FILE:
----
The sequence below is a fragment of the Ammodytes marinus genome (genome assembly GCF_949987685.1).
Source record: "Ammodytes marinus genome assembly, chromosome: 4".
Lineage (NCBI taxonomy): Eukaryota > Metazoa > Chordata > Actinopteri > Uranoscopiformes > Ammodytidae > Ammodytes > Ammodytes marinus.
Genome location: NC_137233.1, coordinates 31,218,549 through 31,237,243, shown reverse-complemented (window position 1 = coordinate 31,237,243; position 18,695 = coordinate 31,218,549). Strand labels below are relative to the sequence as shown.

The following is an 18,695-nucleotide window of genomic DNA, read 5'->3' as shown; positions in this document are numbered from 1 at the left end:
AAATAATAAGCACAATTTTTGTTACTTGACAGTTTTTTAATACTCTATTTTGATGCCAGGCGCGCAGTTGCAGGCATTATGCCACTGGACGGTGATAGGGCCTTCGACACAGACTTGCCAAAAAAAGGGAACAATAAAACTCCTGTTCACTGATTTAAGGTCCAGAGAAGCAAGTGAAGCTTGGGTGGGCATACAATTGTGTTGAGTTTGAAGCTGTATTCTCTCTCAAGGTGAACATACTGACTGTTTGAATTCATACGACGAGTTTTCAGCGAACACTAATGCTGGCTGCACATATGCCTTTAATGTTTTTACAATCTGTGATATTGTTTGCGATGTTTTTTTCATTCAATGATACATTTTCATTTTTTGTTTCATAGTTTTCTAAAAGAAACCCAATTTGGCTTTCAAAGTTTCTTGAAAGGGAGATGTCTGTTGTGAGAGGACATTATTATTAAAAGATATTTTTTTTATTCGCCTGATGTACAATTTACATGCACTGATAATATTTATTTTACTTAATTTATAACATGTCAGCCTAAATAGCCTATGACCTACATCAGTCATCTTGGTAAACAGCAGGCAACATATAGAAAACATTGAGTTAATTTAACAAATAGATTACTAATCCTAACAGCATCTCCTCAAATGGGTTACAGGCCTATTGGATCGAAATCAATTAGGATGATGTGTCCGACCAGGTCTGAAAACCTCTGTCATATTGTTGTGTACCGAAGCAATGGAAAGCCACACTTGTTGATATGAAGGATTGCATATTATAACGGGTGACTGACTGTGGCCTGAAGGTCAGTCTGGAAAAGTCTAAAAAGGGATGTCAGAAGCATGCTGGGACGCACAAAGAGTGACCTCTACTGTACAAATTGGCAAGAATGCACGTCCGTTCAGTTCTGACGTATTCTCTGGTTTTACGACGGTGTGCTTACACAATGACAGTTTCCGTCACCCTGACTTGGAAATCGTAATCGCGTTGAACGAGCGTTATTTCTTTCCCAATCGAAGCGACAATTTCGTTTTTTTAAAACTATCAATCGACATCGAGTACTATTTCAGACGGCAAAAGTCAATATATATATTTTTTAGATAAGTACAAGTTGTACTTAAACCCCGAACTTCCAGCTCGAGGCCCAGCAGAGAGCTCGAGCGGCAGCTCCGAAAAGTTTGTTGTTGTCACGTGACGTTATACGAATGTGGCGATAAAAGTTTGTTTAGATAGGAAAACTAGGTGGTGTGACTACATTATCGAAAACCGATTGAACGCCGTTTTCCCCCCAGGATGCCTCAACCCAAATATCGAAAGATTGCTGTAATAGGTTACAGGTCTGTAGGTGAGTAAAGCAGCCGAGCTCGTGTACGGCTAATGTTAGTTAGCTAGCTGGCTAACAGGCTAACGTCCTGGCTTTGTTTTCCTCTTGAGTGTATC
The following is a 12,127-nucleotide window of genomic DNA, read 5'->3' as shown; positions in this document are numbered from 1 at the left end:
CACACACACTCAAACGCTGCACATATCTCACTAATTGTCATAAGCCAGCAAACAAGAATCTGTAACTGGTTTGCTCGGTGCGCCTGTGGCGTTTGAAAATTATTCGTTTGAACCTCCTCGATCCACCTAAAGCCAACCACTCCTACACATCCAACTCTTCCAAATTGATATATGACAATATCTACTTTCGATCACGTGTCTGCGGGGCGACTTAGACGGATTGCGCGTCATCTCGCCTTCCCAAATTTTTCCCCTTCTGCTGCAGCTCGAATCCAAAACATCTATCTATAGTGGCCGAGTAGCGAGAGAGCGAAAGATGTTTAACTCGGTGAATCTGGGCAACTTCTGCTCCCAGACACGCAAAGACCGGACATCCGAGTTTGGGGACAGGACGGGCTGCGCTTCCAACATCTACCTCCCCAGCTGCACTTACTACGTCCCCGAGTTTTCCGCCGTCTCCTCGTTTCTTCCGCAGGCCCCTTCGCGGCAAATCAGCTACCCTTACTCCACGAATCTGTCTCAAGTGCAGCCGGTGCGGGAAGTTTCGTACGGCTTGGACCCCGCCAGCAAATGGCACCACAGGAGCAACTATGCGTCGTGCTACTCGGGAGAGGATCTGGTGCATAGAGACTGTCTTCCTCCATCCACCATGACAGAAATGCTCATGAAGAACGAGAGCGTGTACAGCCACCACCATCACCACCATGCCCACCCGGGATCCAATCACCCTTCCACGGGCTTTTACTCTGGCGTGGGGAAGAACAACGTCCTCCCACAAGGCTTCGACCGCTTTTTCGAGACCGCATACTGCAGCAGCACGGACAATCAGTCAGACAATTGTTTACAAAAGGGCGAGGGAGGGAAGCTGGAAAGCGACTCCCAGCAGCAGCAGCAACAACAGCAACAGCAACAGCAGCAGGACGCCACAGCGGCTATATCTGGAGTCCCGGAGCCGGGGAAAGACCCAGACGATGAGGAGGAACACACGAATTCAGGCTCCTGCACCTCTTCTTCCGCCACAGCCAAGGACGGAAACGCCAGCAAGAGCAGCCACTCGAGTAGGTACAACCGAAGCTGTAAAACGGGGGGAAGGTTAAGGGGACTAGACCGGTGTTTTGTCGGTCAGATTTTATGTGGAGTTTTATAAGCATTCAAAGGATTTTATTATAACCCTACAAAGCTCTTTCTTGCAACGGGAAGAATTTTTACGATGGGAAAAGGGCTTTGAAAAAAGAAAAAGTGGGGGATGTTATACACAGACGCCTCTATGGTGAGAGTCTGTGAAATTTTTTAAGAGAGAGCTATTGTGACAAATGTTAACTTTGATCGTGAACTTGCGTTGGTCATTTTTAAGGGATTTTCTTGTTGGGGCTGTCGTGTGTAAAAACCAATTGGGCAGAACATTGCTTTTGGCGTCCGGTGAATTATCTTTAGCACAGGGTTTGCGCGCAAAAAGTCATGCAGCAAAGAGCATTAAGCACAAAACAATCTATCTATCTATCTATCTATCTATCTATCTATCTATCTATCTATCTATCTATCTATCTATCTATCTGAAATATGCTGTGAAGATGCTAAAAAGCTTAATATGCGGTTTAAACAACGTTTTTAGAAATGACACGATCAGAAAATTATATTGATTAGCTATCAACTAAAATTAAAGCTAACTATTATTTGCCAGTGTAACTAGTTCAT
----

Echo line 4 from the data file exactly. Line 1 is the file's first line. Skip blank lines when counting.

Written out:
Genome location: NC_137233.1, coordinates 31,218,549 through 31,237,243, shown reverse-complemented (window position 1 = coordinate 31,237,243; position 18,695 = coordinate 31,218,549). Strand labels below are relative to the sequence as shown.